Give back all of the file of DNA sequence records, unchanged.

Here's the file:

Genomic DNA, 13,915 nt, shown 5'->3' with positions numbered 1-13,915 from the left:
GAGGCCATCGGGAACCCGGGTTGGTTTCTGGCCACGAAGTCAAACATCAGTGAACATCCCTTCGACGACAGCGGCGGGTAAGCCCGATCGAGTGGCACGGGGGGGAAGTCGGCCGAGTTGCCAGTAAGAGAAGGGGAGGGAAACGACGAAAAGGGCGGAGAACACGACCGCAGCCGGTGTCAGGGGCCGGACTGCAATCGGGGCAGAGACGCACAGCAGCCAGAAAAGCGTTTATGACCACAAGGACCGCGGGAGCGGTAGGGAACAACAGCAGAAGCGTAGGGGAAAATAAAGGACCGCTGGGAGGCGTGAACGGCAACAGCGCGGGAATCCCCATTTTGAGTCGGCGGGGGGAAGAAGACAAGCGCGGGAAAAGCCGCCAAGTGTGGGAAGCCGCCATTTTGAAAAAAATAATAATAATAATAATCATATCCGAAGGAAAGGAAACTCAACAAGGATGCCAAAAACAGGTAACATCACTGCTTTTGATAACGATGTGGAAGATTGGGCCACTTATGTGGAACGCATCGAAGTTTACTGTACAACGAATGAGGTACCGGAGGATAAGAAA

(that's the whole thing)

Genomic DNA, 13,915 nt, shown 5'->3' with positions numbered 1-13,915 from the left:
GAGGCCATCGGGAACCCGGGTTGGTTTCTGGCCACGAAGTCAAACATCAGTGAACATCCCTTCGACGACAGCGGCGGGTAAGCCCGATCGAGTGGCACGGGGGGGAAGTCGGCCGAGTTGCCAGTAAGAGAAGGGGAGGGAAACGACGAAAAGGGCGGAGAACACGACCGCAGCCGGTGTCAGGGGCCGGACTGCAATCGGGGCAGAGACGCACAGCAGCCAGAAAAGCGTTTATGACCACAAGGACCGCGGGAGCGGTAGGGAACAACAGCAGAAGCGTAGGGGAAAATAAAGGACCGCTGGGAGGCGTGAACGGCAACAGCGCGGGAATCCCCATTTTGAGTCGGCGGGGGGAAGAAGACAAGCGCGGGAAAAGCCGCCAAGTGTGGGAAGCCGCCATTTTGAAAAAAATAATAATAATAATAATCATATCCGAAGGAAAGGAAACTCAACAAGGATGCCAAAAACAGGTAACATCACTGCTTTTGATAACGATGTGGAAGATTGGGCCACTTATGTGGAACGCATCGAAGTTTACTGTACAACGAATGAGGTACCGGAGGATAAGAAA